Sub-prime Auto Loans and Wall Street Thinking
Although it’s a relatively small market, sub-prime auto loans have become a profitable market for Wall Street banks. As Jessica Silver-Greenberg and Michael Corkery reported in yesterday’s New York Times, the institutional thirst for high yield is being slaked by securitizing loans on used cars owned by people with poor credit. According to reporters’ investigation, this type of subprime loan represents about 27% of the market for auto loans or about $120 billion in annual issuances. While subprime auto loan issuance is growing rapidly, it pales in comparison to the size of the subprime mortgage market in 2006-2007.
I can’t add to the fine reporting of Silverberg-Green and Corkery. I recommend that you read their exposé, “In a Subprime Bubble for Used Cars, Borrowers Pay Sky-High Rates”. They document the same unsavory practices that helped to generate subprime mortgages, albeit on a smaller scale. The loan originators help car buyers file false applications and pressure or cajole purchasers into buying more car than they can afford. The banks eagerly scoop up the loans, so they can be packaged and then sliced and diced into securitizations. Sound familiar?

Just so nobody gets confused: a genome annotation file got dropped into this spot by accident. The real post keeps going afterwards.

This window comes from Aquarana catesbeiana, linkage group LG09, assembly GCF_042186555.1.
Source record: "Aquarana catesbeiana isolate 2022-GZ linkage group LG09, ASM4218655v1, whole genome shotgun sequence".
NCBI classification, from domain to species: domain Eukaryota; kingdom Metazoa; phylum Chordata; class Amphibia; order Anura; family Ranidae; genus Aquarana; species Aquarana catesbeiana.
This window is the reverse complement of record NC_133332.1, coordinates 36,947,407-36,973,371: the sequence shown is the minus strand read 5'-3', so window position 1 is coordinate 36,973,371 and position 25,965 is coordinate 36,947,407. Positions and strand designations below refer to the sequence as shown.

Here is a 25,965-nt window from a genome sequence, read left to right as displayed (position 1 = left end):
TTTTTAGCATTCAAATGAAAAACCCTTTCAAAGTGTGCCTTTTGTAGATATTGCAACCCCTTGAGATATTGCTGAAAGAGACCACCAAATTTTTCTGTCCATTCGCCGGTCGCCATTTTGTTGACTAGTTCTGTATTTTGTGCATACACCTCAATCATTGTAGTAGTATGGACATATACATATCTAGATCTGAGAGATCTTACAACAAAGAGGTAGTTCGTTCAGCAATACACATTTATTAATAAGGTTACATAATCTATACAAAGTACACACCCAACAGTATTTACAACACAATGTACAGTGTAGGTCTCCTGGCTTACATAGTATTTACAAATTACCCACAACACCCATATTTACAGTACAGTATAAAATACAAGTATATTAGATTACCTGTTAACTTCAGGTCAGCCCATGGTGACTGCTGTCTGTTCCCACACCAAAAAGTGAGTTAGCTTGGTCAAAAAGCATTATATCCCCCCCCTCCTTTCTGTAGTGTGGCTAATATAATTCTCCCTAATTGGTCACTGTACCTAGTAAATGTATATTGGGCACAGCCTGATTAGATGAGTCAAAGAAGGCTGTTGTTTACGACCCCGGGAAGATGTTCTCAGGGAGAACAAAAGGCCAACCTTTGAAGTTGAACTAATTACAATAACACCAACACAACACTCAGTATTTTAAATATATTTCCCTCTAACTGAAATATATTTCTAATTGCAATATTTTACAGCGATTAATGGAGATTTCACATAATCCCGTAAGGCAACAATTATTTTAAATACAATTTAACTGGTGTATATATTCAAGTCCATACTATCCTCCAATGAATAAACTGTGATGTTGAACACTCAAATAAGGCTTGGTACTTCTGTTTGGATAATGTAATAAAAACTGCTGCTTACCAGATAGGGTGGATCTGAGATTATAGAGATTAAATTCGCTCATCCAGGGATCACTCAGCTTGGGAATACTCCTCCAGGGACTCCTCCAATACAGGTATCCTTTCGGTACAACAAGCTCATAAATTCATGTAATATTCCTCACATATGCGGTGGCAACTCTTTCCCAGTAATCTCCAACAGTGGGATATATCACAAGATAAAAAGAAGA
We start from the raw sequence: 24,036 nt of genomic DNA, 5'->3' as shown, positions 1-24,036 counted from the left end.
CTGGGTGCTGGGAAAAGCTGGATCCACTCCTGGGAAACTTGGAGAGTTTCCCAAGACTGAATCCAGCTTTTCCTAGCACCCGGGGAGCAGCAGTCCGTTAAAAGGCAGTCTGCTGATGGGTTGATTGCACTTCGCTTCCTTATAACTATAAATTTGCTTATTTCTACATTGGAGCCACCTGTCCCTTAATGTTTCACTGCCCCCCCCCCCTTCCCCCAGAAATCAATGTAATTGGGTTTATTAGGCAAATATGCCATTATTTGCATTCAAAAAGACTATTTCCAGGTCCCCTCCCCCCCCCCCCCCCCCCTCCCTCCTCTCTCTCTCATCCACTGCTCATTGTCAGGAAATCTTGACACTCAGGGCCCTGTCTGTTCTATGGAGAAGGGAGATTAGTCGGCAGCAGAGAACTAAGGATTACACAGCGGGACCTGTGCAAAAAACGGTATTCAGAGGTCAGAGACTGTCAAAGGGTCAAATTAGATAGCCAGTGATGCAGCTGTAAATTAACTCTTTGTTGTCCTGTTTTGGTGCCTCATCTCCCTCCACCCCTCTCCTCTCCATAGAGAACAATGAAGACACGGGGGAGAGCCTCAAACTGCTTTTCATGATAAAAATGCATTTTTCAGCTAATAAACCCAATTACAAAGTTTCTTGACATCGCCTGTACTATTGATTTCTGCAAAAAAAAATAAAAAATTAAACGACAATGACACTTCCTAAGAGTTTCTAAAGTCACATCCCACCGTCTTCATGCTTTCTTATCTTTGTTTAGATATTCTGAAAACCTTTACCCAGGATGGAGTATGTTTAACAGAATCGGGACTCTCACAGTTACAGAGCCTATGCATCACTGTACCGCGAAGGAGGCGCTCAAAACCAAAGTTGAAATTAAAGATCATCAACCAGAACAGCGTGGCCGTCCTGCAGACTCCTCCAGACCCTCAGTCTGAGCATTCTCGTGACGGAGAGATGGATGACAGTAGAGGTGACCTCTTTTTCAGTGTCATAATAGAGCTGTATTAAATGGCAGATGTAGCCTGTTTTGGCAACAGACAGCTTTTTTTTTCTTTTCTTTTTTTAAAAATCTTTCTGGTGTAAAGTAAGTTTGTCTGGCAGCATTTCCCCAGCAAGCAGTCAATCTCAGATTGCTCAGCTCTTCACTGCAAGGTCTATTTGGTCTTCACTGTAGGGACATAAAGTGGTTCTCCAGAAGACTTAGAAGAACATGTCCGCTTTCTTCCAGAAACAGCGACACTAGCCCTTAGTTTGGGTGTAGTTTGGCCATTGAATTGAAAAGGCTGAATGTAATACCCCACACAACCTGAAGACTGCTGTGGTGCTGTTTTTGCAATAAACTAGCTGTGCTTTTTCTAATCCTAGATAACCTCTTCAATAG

The article demonstrates how little Wall Street has changed in the last five years. If there’s a fee to be earned, the banks will manufacture products even if they exploit the consumer and/or have a high probability of turning out to be toxic. The banks continue to justify these types of investments because they offer consumers with poor credit scores an opportunity for American dream, be it a home, car, or student loan.
In addition to the usual rationale that securitized subprime lending simply represents market forces at work, Wall Street seems to have picked up one more excuse. Because the subprime auto market is small and doesn’t pose systemic risk, Wall Street says this kind of lending is okay. Even if these securitizations implode, the overall health of our financial system won’t be imperiled and taxpayers won’t have to bail out the banks, so according to Wall Street we shouldn’t be concerned. In other words, if it isn’t too big to fail, it’s okay for us to turn a blind eye.
On the one hand, Wall Street is trying to get rid of or at least emasculate Dodd-Frank. On the other hand, they’re more than willing to use the central tenet of Dodd-Frank, preventing another “too big to fail” bailout, to justify unsavory investment practices. As I’ve repeatedly argued over the last couple of years, when you engage in amoral behavior, it usually leads to immoral results. Wall Street is at it again in the subprime car loan business.